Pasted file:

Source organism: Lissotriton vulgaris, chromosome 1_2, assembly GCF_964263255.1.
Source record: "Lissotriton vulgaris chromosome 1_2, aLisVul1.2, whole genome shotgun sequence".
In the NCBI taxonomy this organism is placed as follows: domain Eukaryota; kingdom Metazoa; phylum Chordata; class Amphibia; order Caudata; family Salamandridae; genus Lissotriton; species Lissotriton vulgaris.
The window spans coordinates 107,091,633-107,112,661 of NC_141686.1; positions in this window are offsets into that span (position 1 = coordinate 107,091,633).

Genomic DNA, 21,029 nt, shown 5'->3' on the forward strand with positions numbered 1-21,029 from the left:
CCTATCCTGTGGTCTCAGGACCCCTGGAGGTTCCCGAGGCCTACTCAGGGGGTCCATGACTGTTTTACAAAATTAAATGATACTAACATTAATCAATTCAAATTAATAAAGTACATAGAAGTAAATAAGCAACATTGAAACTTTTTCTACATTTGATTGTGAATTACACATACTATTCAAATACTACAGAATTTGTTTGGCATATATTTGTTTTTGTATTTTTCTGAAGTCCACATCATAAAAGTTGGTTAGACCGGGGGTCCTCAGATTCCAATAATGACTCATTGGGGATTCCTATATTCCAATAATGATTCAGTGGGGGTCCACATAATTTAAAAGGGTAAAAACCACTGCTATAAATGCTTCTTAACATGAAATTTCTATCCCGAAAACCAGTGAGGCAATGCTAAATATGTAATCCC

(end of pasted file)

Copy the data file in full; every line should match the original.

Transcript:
Source organism: Lissotriton vulgaris, chromosome 1_2, assembly GCF_964263255.1.
Source record: "Lissotriton vulgaris chromosome 1_2, aLisVul1.2, whole genome shotgun sequence".
In the NCBI taxonomy this organism is placed as follows: domain Eukaryota; kingdom Metazoa; phylum Chordata; class Amphibia; order Caudata; family Salamandridae; genus Lissotriton; species Lissotriton vulgaris.
The window spans coordinates 107,091,633-107,112,661 of NC_141686.1; positions in this window are offsets into that span (position 1 = coordinate 107,091,633).

Genomic DNA, 21,029 nt, shown 5'->3' on the forward strand with positions numbered 1-21,029 from the left:
CCTATCCTGTGGTCTCAGGACCCCTGGAGGTTCCCGAGGCCTACTCAGGGGGTCCATGACTGTTTTACAAAATTAAATGATACTAACATTAATCAATTCAAATTAATAAAGTACATAGAAGTAAATAAGCAACATTGAAACTTTTTCTACATTTGATTGTGAATTACACATACTATTCAAATACTACAGAATTTGTTTGGCATATATTTGTTTTTGTATTTTTCTGAAGTCCACATCATAAAAGTTGGTTAGACCGGGGGTCCTCAGATTCCAATAATGACTCATTGGGGATTCCTATATTCCAATAATGATTCAGTGGGGGTCCACATAATTTAAAAGGGTAAAAACCACTGCTATAAATGCTTCTTAACATGAAATTTCTATCCCGAAAACCAGTGAGGCAATGCTAAATATGTAATCCC